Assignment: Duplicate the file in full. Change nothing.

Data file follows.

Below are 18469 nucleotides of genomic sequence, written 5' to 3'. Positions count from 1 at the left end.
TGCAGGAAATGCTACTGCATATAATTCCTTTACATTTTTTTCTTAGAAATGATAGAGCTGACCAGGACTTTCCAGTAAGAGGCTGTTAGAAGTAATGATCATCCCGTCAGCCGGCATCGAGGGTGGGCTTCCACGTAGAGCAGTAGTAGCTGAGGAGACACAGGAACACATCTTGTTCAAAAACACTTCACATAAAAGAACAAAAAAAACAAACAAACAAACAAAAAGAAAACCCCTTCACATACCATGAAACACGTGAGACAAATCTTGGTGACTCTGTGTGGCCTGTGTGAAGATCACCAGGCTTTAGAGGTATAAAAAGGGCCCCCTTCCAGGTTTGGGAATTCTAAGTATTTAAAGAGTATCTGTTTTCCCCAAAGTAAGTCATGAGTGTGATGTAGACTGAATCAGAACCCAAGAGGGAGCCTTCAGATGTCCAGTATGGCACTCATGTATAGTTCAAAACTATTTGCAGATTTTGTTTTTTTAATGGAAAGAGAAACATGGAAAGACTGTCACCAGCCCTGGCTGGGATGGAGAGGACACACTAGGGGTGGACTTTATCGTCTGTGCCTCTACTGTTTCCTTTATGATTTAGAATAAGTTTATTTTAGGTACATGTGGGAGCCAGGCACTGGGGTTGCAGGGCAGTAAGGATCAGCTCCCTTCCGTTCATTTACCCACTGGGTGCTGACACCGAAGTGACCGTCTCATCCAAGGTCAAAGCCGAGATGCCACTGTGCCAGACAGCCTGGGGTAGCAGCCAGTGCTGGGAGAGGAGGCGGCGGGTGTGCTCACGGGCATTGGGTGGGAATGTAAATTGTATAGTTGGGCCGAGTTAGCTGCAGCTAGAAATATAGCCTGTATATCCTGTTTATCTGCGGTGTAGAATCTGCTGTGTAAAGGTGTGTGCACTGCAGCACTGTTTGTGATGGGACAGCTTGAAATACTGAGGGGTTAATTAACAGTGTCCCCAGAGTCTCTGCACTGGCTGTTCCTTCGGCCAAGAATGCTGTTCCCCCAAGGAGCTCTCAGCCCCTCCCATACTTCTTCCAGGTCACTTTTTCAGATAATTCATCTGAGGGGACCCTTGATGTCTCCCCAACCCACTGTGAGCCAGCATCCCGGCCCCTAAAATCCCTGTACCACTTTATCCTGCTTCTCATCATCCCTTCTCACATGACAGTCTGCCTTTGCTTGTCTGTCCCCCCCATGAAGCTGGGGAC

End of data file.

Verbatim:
Below are 18469 nucleotides of genomic sequence, written 5' to 3'. Positions count from 1 at the left end.
TGCAGGAAATGCTACTGCATATAATTCCTTTACATTTTTTTCTTAGAAATGATAGAGCTGACCAGGACTTTCCAGTAAGAGGCTGTTAGAAGTAATGATCATCCCGTCAGCCGGCATCGAGGGTGGGCTTCCACGTAGAGCAGTAGTAGCTGAGGAGACACAGGAACACATCTTGTTCAAAAACACTTCACATAAAAGAACAAAAAAAACAAACAAACAAACAAAAAGAAAACCCCTTCACATACCATGAAACACGTGAGACAAATCTTGGTGACTCTGTGTGGCCTGTGTGAAGATCACCAGGCTTTAGAGGTATAAAAAGGGCCCCCTTCCAGGTTTGGGAATTCTAAGTATTTAAAGAGTATCTGTTTTCCCCAAAGTAAGTCATGAGTGTGATGTAGACTGAATCAGAACCCAAGAGGGAGCCTTCAGATGTCCAGTATGGCACTCATGTATAGTTCAAAACTATTTGCAGATTTTGTTTTTTTAATGGAAAGAGAAACATGGAAAGACTGTCACCAGCCCTGGCTGGGATGGAGAGGACACACTAGGGGTGGACTTTATCGTCTGTGCCTCTACTGTTTCCTTTATGATTTAGAATAAGTTTATTTTAGGTACATGTGGGAGCCAGGCACTGGGGTTGCAGGGCAGTAAGGATCAGCTCCCTTCCGTTCATTTACCCACTGGGTGCTGACACCGAAGTGACCGTCTCATCCAAGGTCAAAGCCGAGATGCCACTGTGCCAGACAGCCTGGGGTAGCAGCCAGTGCTGGGAGAGGAGGCGGCGGGTGTGCTCACGGGCATTGGGTGGGAATGTAAATTGTATAGTTGGGCCGAGTTAGCTGCAGCTAGAAATATAGCCTGTATATCCTGTTTATCTGCGGTGTAGAATCTGCTGTGTAAAGGTGTGTGCACTGCAGCACTGTTTGTGATGGGACAGCTTGAAATACTGAGGGGTTAATTAACAGTGTCCCCAGAGTCTCTGCACTGGCTGTTCCTTCGGCCAAGAATGCTGTTCCCCCAAGGAGCTCTCAGCCCCTCCCATACTTCTTCCAGGTCACTTTTTCAGATAATTCATCTGAGGGGACCCTTGATGTCTCCCCAACCCACTGTGAGCCAGCATCCCGGCCCCTAAAATCCCTGTACCACTTTATCCTGCTTCTCATCATCCCTTCTCACATGACAGTCTGCCTTTGCTTGTCTGTCCCCCCCATGAAGCTGGGGAC